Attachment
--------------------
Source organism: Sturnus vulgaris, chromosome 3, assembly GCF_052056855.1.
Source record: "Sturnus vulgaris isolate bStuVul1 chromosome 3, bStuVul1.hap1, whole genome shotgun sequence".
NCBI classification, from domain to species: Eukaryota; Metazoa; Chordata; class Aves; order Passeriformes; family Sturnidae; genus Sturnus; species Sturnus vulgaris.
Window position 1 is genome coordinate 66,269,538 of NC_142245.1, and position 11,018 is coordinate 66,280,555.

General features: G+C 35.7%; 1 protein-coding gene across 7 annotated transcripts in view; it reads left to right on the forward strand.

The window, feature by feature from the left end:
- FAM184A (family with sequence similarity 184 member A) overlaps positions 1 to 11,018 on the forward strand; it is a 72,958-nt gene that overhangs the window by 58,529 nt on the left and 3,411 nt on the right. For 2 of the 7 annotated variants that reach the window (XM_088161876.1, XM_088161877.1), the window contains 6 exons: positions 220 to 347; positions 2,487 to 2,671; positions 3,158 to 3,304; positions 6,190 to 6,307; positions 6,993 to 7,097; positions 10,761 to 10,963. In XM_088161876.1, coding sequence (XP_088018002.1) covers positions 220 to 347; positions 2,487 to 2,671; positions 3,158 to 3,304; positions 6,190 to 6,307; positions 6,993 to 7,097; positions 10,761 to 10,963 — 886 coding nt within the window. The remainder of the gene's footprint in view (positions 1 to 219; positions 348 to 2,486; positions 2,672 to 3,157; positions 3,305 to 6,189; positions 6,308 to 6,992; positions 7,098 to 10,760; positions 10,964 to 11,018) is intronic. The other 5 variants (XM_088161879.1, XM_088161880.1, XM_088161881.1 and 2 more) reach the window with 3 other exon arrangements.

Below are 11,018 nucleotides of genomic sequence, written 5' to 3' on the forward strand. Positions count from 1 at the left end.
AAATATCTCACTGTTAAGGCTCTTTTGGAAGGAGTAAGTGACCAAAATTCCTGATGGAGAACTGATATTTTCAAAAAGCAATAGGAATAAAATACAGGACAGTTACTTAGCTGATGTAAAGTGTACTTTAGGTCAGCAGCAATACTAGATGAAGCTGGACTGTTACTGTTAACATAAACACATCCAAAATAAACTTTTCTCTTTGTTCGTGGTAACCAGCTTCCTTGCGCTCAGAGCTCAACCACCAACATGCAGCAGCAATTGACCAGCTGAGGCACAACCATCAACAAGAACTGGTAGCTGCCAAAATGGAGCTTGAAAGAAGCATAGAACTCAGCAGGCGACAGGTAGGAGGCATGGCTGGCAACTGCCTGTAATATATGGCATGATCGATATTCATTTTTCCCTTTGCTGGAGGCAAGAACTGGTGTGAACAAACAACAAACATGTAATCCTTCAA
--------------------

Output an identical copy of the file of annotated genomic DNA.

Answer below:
Source organism: Sturnus vulgaris, chromosome 3, assembly GCF_052056855.1.
Source record: "Sturnus vulgaris isolate bStuVul1 chromosome 3, bStuVul1.hap1, whole genome shotgun sequence".
NCBI classification, from domain to species: Eukaryota; Metazoa; Chordata; class Aves; order Passeriformes; family Sturnidae; genus Sturnus; species Sturnus vulgaris.
Window position 1 is genome coordinate 66,269,538 of NC_142245.1, and position 11,018 is coordinate 66,280,555.

General features: G+C 35.7%; 1 protein-coding gene across 7 annotated transcripts in view; it reads left to right on the forward strand.

The window, feature by feature from the left end:
- FAM184A (family with sequence similarity 184 member A) overlaps positions 1 to 11,018 on the forward strand; it is a 72,958-nt gene that overhangs the window by 58,529 nt on the left and 3,411 nt on the right. For 2 of the 7 annotated variants that reach the window (XM_088161876.1, XM_088161877.1), the window contains 6 exons: positions 220 to 347; positions 2,487 to 2,671; positions 3,158 to 3,304; positions 6,190 to 6,307; positions 6,993 to 7,097; positions 10,761 to 10,963. In XM_088161876.1, coding sequence (XP_088018002.1) covers positions 220 to 347; positions 2,487 to 2,671; positions 3,158 to 3,304; positions 6,190 to 6,307; positions 6,993 to 7,097; positions 10,761 to 10,963 — 886 coding nt within the window. The remainder of the gene's footprint in view (positions 1 to 219; positions 348 to 2,486; positions 2,672 to 3,157; positions 3,305 to 6,189; positions 6,308 to 6,992; positions 7,098 to 10,760; positions 10,964 to 11,018) is intronic. The other 5 variants (XM_088161879.1, XM_088161880.1, XM_088161881.1 and 2 more) reach the window with 3 other exon arrangements.

Below are 11,018 nucleotides of genomic sequence, written 5' to 3' on the forward strand. Positions count from 1 at the left end.
AAATATCTCACTGTTAAGGCTCTTTTGGAAGGAGTAAGTGACCAAAATTCCTGATGGAGAACTGATATTTTCAAAAAGCAATAGGAATAAAATACAGGACAGTTACTTAGCTGATGTAAAGTGTACTTTAGGTCAGCAGCAATACTAGATGAAGCTGGACTGTTACTGTTAACATAAACACATCCAAAATAAACTTTTCTCTTTGTTCGTGGTAACCAGCTTCCTTGCGCTCAGAGCTCAACCACCAACATGCAGCAGCAATTGACCAGCTGAGGCACAACCATCAACAAGAACTGGTAGCTGCCAAAATGGAGCTTGAAAGAAGCATAGAACTCAGCAGGCGACAGGTAGGAGGCATGGCTGGCAACTGCCTGTAATATATGGCATGATCGATATTCATTTTTCCCTTTGCTGGAGGCAAGAACTGGTGTGAACAAACAACAAACATGTAATCCTTCAA